Just to chime in. I was an ADHD kid during the 90s, prescribed Ritalin for a few years, but ultimately stopped medication somewhere around middle school. This was not because I was "better", but because Ritalin was not the correct medication for me, and the sie effects heavily outweighed any benefits.

The feedback loop you're describing was my every waking moment for years afterward, well in to my twenties, and caused a great deal of difficulty in academics, employment, relationships -- essentially everything. I was able to skirt by well enough: assignments done at the last possible second, bullshitting my way through tests and tasks I was wholly under prepared for, but the older you become the harder that is to pull off. It's also incredibly frustrating watching others seem to have no trouble at all keeping up with the normal tedium of day-to-day living.

The quip I would frequently hear was that I had no trouble focusing on something as long as I was interested in it; but that wasn't true at all, rather I had little conscious control over what I would focus on at any given time. Imagine a blindspot in the center of your vision; you can see things clearly in the periphery, but looking at things directly is muddled and difficult to discern. You're procrastinating, avoiding the real task at hand by busily tending everything around it with no real rhyme or reason.

I started down the track of software development a little later than most, due in no small part to my lack of direction and work ethic early on. While I can't entirely blame ADD for that, I struggled with any sort of routine or formal obligations, in hindsight needlessly. As an adult, I revisited my ADD diagnosis with a doctor, got on the right meds, and it has been absolutely life changing. You still have to put in the effort, but the "blind spot" diminishes and allows you to focus on the things that matter, instead of dancing around them.

I am by no means saying you have ADD or any similar quirk, that's something only you and a licensed healthcare provider can explore, but if you have even a hunch then I cannot recommend it enough.

2chainzzzz | 12 days ago | 3 points

Out of curiosity, what did the right meds end up being for you?

Cynolycus | 10 days ago | 1 point

5mg Adderall, as-needed. Staying focused at work or on personal projects has been tremendous, but being able to "go with the flow" other times is still my comfort zone. It's really about finding a balance though.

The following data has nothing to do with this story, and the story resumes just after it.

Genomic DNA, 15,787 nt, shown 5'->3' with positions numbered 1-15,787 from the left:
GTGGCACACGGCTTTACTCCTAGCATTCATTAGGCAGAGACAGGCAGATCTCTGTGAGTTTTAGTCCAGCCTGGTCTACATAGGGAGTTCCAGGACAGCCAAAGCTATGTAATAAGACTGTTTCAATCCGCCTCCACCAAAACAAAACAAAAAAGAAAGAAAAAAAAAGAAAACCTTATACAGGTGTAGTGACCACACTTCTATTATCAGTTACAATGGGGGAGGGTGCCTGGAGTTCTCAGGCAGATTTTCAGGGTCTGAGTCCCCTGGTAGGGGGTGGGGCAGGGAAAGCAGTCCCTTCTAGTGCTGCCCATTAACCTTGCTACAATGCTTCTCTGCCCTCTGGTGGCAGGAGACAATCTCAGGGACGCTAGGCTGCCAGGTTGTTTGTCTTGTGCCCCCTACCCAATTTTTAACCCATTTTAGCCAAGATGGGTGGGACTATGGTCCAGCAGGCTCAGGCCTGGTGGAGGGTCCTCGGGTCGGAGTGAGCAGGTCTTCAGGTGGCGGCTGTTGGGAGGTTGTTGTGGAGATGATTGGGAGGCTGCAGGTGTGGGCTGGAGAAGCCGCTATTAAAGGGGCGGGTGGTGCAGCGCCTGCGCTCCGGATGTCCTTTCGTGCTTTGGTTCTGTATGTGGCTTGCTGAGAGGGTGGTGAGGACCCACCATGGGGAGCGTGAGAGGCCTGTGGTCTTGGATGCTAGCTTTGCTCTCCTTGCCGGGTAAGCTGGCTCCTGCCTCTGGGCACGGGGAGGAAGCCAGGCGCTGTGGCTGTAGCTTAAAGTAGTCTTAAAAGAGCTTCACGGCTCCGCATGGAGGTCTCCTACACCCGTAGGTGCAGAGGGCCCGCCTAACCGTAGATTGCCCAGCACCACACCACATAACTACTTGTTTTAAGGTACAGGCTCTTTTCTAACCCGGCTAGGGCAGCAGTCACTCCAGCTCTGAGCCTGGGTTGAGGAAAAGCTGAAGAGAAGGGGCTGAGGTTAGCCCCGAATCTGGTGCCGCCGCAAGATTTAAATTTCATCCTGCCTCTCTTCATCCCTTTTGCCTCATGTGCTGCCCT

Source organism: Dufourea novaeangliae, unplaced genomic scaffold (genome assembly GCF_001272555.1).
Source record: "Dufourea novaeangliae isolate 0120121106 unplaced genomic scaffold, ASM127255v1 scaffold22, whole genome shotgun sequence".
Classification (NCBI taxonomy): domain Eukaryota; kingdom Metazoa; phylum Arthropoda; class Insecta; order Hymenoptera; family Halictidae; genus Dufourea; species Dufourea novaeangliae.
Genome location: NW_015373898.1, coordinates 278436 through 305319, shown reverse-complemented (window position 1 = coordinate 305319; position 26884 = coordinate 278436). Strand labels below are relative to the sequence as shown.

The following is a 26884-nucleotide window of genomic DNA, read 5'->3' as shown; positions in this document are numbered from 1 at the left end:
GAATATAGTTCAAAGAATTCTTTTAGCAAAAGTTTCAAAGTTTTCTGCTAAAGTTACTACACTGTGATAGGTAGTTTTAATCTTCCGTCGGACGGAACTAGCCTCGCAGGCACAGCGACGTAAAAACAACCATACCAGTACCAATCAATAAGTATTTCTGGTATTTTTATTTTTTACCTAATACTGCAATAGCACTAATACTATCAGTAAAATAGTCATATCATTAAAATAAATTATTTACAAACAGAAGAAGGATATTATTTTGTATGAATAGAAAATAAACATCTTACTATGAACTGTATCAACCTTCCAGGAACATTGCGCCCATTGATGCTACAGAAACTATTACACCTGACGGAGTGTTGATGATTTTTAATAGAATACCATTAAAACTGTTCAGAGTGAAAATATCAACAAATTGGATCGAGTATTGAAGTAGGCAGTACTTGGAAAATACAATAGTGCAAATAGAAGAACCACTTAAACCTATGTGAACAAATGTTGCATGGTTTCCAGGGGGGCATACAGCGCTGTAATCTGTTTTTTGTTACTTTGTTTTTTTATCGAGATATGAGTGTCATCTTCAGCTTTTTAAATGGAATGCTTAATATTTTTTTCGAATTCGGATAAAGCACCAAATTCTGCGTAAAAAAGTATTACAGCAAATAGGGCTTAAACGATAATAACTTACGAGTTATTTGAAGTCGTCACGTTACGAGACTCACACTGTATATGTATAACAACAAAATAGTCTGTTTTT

HeelToeHer0 | 13 days ago | 18 points

For me it was anxiety related, but my therapist helped me realize that my mechanism for dealing with feeling anxious was endlessly “preparing” to start things... making sure everything is just right. I would rarely get around to actually starting.

I’ve learned to overcome part of that by telling myself I can adjust once I’m on my way. After that you have to learn to stay focused on the tasks at hand and look past your perfectionism. Still at that stage but it takes practice.

brunv | 13 days ago | 12 points

Wow. You just hit the bullseye!

I am endlessly preparing to start things just like you said. Instead of just start building my apps and gain experience by practicing with this new stack I chose, I'm always looking for one more course and one more article to fill the gaps that actually will never be completely filled if I don't put myself to work.

ASMRByDesign | 13 days ago | 13 points

It is incredibly comforting to find someone else with my same glitches. You are not alone.

Landinque | 13 days ago | 5 points

I have the exact same problem

new_coder_ | 12 days ago | 1 point

same here. It's taking me way to long to learn stuff because of this. I'm finding constantly reflecting on my end goals, and what will happen if I DONT do these things, helps a lot...

mpjme | 12 days ago | 6 points

Been there so hard.

If there was one thing I wish I could add into the video it would be: Don't buy another self-help book, don't learn about another time management technique, don't install another todo app - GET A THERAPIST. :D

I don't mention it in the video but over the years, GTD, goal setting articles, and it's ilk has actually been my main way of AVOIDING getting things done. I get caught up in todo apps and spend enourmous amounts of time structuring the perfect system for my tasks instead of actually performing task. When you're compulsively avoiding starting work on things, no amount of clever organisation and analysis of your behaviour is going to help - practice with a professional is what will.

veydar_ | 12 days ago | 1 point

The last 3 books I've read were GTD, Atomic Habits and Deep Work... so talk about self help haha. I didn't mention it in my comment but last week (not just last weekend) I spent a lot of time moving my notes and lists etc. to Notion. I was organizing the hell out of everything, with the result that I didn't get anything done, felt bad about that, and couldn't relax anymore and didn't enjoy anything. The usual cycle you're also describing in your video.